Every energy sector expert agrees that the Energy East project was abandoned for essentially economic reasons. The decline in oil prices, the slowdown in the growth of oilsands production and the approval of two other pipeline projects (Trans Mountain and Keystone XL) undermined the business case for Energy East.
If not for that, TransCanada would have continued pushing forward, never mind the obstacles put in its way by politicians and environmentalists, just as it did with the other projects.
Obviously, there can be no doubt that the project’s weak social licence slowed it down. This resistance from communities was not a bad thing in itself.
Indeed, TransCanada arrived in Quebec as if it owned the place, paying little heed to the concerns and fears of a population that was unfamiliar with the oil industry’s methods. A public outcry was required for the Alberta company to realize that its pipeline would not proceed like a hot knife through butter and to go back to the drawing board.
That said, I would have liked to have seen Quebec’s elected officials express their reservations about the project without ignoring its importance to the economy of Western Canada, an economy the province benefits from.
The politicians’ overwhelming rejection of the project had a whiff of hypocrisy about it, particularly when it came from the leaders of major cities filled with cars.
For example, the mayor of Montreal, Denis Coderre, once a great defender of Canadian unity, was regrettably parochial when he could have easily been the champion of a middle ground between environmental protection and economic development, between his short-term political interests and the economic needs of the country as a whole.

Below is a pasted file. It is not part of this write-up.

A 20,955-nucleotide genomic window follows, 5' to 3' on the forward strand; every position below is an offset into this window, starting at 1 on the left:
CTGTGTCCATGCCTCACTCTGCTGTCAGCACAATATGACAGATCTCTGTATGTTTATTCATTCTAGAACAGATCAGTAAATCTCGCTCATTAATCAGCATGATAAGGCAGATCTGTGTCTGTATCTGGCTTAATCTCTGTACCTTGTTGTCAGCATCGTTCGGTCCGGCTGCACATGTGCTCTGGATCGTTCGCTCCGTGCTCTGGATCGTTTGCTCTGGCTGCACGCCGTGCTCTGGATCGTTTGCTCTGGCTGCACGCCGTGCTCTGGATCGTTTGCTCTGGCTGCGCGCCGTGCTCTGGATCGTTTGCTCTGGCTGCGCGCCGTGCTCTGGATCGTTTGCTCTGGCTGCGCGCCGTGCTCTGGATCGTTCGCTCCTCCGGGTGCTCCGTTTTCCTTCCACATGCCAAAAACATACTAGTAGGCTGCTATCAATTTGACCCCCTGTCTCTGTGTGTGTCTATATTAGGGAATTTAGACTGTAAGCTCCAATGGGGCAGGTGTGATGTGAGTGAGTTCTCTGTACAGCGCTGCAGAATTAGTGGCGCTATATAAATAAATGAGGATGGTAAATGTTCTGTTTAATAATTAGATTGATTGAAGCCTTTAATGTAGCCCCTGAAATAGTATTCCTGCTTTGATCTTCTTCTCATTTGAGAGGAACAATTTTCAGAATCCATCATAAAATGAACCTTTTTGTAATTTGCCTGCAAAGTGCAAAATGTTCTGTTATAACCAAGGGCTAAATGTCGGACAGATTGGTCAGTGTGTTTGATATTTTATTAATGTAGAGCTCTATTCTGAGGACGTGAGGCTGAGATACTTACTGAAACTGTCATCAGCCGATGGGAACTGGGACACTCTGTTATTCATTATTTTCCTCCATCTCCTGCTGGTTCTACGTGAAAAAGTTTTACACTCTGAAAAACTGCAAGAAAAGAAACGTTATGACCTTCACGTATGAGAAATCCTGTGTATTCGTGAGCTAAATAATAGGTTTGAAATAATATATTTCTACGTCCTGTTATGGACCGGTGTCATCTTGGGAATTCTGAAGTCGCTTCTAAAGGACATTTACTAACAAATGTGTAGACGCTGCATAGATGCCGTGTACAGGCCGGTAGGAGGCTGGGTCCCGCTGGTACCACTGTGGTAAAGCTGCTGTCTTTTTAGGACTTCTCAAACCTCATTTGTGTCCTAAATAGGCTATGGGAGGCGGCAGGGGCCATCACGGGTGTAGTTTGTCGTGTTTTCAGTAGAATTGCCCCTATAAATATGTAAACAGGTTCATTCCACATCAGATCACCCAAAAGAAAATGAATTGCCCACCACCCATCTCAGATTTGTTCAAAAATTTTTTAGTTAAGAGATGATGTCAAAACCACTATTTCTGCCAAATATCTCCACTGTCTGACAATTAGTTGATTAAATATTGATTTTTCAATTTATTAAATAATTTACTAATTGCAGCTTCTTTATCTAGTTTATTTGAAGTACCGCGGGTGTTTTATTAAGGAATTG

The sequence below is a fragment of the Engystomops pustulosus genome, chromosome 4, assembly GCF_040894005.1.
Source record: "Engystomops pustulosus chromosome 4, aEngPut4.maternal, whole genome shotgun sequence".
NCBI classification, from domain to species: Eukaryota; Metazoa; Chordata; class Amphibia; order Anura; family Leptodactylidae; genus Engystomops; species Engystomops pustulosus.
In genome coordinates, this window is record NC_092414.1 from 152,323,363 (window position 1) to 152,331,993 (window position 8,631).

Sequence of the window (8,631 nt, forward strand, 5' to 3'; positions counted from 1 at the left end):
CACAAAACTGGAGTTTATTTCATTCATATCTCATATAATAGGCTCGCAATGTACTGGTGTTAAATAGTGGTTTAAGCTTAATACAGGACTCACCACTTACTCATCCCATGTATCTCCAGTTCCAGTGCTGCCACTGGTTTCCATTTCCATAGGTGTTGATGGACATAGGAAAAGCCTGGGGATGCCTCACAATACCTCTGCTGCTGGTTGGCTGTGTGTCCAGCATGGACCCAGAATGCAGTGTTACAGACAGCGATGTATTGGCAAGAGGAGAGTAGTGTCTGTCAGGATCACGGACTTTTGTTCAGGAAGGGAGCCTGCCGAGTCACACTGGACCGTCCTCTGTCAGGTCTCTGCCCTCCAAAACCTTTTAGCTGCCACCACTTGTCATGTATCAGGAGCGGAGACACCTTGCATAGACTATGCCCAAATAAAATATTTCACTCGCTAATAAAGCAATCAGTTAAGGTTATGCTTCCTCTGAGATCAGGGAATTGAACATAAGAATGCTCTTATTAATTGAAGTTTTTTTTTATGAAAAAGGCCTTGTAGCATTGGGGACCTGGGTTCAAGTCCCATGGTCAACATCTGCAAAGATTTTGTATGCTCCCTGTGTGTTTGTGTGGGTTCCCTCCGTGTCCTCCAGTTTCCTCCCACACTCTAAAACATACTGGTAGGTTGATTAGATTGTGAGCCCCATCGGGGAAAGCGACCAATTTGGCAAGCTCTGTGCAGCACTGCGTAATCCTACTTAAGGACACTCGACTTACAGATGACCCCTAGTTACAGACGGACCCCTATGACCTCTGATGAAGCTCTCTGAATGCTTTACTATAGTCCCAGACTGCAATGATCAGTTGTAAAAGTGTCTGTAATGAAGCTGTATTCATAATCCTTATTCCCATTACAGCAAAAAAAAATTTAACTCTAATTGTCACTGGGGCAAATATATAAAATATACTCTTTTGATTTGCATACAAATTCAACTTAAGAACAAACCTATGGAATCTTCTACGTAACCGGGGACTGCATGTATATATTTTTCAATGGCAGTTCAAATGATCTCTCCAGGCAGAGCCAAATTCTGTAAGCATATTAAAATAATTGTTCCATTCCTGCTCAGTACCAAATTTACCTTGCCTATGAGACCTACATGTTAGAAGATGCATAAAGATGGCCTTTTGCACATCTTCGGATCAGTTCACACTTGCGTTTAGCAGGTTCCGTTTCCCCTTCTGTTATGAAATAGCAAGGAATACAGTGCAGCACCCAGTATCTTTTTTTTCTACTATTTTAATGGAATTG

Competing with the mayor in this regard, the premier of Saskatchewan, Brad Wall, constantly blamed Quebec for Energy East’s troubles. In so doing, Wall conveniently forgot the fact that the Northern Gateway pipeline was dead and the Trans Mountain project is threatened by strong opposition from provincial, municipal and Indigenous leaders in Western Canada. The lack of solidarity with the oil-producing provinces does not originate in Quebec alone.
Owing to the vastness of its geography, Canada will always depend substantially on its natural resources for prosperity. Oil and gas will be part of the equation for decades to come.
However, given the urgent fight against climate change, these resources face unique challenges. That is why, as former Alberta energy minister Ken Hughes suggested last week, it’s time for Canadians to have a frank discussion about the future of these fossil fuels.
This conversation could take the shape of a royal commission of inquiry. It should focus on ways of developing these natural resources that benefit the country’s economy while complying with strict environmental regulations and rules that respect the rights of Aboriginal peoples.
National leadership is required for such a discussion to take place, and this responsibility lies first and foremost with our federal representatives. But they cannot do it alone: Indigenous, provincial and municipal leaders must also think in national terms. That means they must engage in this conversation with the interests of the entire country in mind, not just the interests of their community. Otherwise, parochialism will prevail.
With each major project abandoned, a region and a few cities will declare victory. But Canada will have lost.
Senator André Pratte represents De Salaberry, Quebec. He is a member of the Senate Committee on Legal and Constitutional Affairs, the Senate Committee on National Finance and the Senate Committee on Agriculture and Forestry.
This article appeared in the October 11, 2017 edition of The Toronto Star.